What Is The Difference Between Mediation And Arbitration
Both mediation and arbitration are alternative dispute resolution mechanisms. How are they different from each other?
- Mediation is nonbinding while arbitration requires both parties to be bound by the arbitrator’s decision.
- The parties have more control in mediation while the arbitrator is the decision making party in an arbitration.
- Mediation resembles a negotiation or settlement while arbitration looks more like a court proceeding, minus the judge, rules of evidence, and the court room trappings.
- Parties often go to arbitration because a contract directs the parties to arbitration. If parties go to mediation, it is more likely to be voluntary, although many courts, require parties go to mediation before any litigation. Many family courts are mandating mediation.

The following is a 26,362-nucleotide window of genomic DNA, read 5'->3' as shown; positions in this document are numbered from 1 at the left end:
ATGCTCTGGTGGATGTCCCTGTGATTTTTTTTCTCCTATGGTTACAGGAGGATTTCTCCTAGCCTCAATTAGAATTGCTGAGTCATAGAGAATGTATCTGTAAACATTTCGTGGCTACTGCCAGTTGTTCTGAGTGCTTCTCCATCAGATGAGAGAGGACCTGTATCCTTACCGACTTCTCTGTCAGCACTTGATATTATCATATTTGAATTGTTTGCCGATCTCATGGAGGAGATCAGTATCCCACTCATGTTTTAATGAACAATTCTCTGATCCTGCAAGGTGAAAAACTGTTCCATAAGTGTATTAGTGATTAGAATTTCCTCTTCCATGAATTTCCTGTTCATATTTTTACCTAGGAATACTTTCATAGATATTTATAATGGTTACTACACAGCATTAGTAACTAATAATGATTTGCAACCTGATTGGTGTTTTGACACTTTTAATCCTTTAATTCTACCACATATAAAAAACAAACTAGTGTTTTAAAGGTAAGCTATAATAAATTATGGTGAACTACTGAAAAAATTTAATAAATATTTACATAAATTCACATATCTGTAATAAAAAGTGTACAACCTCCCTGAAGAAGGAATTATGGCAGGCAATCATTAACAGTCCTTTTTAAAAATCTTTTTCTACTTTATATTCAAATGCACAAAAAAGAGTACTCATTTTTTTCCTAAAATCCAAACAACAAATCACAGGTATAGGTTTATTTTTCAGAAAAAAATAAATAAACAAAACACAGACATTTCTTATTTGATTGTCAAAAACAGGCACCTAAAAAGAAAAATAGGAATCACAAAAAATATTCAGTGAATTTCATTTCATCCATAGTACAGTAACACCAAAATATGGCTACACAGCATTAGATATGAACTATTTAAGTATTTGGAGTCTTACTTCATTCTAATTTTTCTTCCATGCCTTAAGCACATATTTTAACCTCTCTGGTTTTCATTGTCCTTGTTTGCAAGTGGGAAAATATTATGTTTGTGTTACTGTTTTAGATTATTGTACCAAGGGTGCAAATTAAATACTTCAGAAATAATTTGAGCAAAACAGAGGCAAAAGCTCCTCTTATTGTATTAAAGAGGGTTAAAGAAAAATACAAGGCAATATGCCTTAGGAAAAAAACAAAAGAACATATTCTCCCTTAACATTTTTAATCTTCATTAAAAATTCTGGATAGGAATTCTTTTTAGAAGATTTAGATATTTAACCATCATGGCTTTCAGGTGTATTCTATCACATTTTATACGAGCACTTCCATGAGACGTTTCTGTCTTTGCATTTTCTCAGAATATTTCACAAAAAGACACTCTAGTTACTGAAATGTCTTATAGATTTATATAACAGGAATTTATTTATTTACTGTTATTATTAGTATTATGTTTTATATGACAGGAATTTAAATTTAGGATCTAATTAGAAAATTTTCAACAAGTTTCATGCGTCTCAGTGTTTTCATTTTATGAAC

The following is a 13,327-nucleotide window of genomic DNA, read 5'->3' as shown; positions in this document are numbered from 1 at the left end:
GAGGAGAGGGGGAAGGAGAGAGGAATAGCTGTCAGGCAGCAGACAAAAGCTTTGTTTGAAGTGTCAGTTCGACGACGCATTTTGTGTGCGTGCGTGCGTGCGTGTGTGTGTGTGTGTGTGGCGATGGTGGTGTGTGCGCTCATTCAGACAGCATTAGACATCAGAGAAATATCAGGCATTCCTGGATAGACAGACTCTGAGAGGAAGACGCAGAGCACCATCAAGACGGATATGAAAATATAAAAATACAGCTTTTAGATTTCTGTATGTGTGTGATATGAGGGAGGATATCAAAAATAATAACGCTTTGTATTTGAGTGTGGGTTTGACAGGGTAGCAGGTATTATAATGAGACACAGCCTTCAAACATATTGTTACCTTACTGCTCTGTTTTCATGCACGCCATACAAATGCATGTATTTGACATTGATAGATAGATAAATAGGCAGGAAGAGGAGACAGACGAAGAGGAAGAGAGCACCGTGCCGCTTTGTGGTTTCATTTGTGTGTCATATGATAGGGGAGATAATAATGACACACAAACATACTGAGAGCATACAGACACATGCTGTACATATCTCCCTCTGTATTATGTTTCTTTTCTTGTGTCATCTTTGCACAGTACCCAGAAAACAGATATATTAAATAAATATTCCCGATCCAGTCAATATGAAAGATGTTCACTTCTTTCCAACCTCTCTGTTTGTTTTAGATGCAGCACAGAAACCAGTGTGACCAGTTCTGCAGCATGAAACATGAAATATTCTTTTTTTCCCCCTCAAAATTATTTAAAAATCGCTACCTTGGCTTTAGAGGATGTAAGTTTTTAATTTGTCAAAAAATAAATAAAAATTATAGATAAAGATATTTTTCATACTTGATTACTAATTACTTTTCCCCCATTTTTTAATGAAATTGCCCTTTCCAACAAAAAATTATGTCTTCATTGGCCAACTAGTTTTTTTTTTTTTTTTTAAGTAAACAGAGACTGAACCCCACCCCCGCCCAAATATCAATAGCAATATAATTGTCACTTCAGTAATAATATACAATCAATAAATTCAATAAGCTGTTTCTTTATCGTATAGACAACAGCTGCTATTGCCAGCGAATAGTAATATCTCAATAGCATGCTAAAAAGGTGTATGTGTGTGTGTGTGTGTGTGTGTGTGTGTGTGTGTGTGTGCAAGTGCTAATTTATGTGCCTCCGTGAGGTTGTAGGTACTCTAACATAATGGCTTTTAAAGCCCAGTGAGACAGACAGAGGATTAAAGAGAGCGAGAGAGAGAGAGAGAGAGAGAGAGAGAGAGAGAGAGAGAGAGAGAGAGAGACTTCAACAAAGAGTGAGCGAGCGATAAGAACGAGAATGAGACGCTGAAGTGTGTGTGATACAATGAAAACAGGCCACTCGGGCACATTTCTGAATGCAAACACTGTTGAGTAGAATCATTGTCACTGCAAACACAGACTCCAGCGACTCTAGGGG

Mediation is a type of negotiation where a third party, a mediator, helps the parties come to an agreement. The mediator’s suggestions are non-binding; the parties don’t have to accept the mediator’s suggestions and can in fact reject any proposals if they feel their own interests aren’t served. The mediator can meet with both parties at once or with each party separately. In contrast, arbitration involves a third party who listens to the case as presented by both parties. The arbitrator may be one person or a panel of persons. The parties sometimes choose the arbitrator and sometimes the arbitrator is chosen by a larger neutral third party. The arbitrator then makes a decision, which is binding on the parties. The arbitrator’s decision will be final unless the rules allow an appeal and both parties must abide by the arbitrator’s decision regardless of the outcome. Arbitration often looks like a judge deciding a case, except that the arbitrator doesn’t have to base his or her decision on law and the arbitrator’s decision is not a precedent for any future cases.